Sage Transform kicked off in Las Vegas yesterday, with one of the most deliberately hybrid events of the last year (see Phil Wainewright's day one Transform use case, How Banyan Treatment Center saved $1m after moving to Sage Intacct).
By "deliberately hybrid," I mean that Sage Intacct put some real thought into how to balance the virtual and physical experience (more on that shortly).
I am not on the ground in Vegas this week, but: two weeks ago, I had the chance to hash things out with Sage executives - and a few customers - during Sage Intacct's in-person analyst event in Healdsburg, California. Those discussions were (mostly) under NDA, though a memorable customer story was fair game: How Mob Scene went from a pandemic low point towards the continuous close - a Hollywood type of finance story.
With Transform in high gear, my two-week NDA is now lifted, and I can share my views, starting with the day one keynote. When I assess an event, I am looking for a few critical things:
- Is there an over-arching view or mission? Does it energize, or is it too bland to matter?
- Is there a clear roadmap for customer success?
- Is there news to bolster that roadmap and make the customers' transformation easier?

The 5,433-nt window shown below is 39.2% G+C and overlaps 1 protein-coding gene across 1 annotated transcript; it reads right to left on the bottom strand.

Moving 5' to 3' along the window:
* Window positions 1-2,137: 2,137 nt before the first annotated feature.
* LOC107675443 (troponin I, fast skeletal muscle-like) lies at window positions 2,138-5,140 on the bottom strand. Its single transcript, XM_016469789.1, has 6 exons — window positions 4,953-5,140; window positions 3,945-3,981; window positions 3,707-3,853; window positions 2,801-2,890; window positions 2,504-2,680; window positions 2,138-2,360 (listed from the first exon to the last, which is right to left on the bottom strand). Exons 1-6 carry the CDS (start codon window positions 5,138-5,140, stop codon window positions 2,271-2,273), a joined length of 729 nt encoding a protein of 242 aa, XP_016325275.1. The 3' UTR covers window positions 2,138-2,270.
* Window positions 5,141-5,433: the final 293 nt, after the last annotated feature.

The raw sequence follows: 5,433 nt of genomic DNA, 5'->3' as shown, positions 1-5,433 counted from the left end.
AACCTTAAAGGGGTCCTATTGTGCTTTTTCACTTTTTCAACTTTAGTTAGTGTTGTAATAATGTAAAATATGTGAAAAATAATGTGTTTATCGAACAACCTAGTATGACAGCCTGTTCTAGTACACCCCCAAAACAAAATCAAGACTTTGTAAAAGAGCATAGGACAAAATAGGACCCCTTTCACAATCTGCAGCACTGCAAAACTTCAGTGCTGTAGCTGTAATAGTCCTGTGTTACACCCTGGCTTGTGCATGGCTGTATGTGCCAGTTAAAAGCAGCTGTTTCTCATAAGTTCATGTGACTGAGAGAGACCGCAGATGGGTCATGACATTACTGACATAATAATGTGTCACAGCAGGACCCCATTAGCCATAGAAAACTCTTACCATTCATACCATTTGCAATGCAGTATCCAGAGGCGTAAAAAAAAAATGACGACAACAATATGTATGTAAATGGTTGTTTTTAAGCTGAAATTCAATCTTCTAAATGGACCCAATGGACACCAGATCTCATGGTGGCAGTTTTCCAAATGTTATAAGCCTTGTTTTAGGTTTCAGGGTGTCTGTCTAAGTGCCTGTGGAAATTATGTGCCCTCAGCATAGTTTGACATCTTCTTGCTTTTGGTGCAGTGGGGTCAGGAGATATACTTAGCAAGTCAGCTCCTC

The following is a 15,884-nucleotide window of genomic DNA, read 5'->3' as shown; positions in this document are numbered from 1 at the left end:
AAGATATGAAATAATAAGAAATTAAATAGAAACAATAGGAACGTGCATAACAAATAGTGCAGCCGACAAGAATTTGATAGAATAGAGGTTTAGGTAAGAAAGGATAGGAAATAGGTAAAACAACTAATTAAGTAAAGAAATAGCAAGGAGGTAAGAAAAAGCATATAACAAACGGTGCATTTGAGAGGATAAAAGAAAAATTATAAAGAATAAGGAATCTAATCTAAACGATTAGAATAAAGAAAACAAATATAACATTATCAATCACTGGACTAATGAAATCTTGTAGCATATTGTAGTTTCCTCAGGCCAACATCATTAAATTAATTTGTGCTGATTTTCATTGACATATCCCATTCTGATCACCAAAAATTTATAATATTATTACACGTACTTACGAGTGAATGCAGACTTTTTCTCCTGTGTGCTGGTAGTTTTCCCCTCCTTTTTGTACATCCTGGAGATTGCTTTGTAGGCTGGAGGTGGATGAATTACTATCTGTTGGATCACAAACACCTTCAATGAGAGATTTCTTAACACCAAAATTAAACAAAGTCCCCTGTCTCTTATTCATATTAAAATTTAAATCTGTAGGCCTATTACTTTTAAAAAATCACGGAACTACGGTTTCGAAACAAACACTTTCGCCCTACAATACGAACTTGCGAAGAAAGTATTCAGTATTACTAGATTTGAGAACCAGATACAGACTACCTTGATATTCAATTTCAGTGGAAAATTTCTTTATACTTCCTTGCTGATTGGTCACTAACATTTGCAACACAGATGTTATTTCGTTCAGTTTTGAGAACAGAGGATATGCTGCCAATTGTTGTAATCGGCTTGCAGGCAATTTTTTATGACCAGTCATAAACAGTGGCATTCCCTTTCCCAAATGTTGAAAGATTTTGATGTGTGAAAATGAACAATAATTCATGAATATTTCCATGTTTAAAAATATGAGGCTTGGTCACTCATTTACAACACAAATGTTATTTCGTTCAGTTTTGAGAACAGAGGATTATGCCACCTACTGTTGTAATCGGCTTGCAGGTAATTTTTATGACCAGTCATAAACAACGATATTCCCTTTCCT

- How does this resonate with customers on the ground?
Day one keynote review - "Your finance team is not an island"
Early in EVP Sage Intacct Dan Miller's keynote, Sage featured its mission/mantra, or purpose if you will, "Knocking down barriers so everyone can thrive." Sage intends to back that purpose up with its own commitments - see Sage launches Sustainability Society Strategy Knocking Down Barriers tackling economic inequality and the climate crisis, announced June 24, 2021. Now, I happen to like this corporate "purpose" better than most, because it acknowledges that real barriers do exist. It's not all marketing sunshine.
But how does that tie into the work ahead for finance teams? As Miller told attendees:
We're all about knocking down barriers so that everyone can thrive. Through the conference, you're going to see examples of how we remove those barriers; how we improve the way you work.
Okay, I'll bite: how is that done? Miller continued:
We found that it is boiled down to three key elements. The first is how Sage Intacct allows you to own your time... Your time is valuable. I bet you can think of 100 things or more that you'd rather be doing than reconciling a bank account or stuffing payments into envelopes or manually recognizing revenue. Sage Intacct automation gives you that time back.
The second element? "Sage Intacct lets you grow your way." This comes down to Sage Intacct's pursuit of flexible configuration, and industry-based enhancements. The third? "Sage Intacct empowers your team." When you consider the pressure on today's finance teams, that's not as easy as it sounds. The insular reporting groups of the past aren't going to cut it. Miller:
Your finance team is not an island. High-performance organizations need to connect to collaborate to make decisions with individuals across the business across departments, business units, and external business units.
Day one keynote news - global payment processing and... a product name change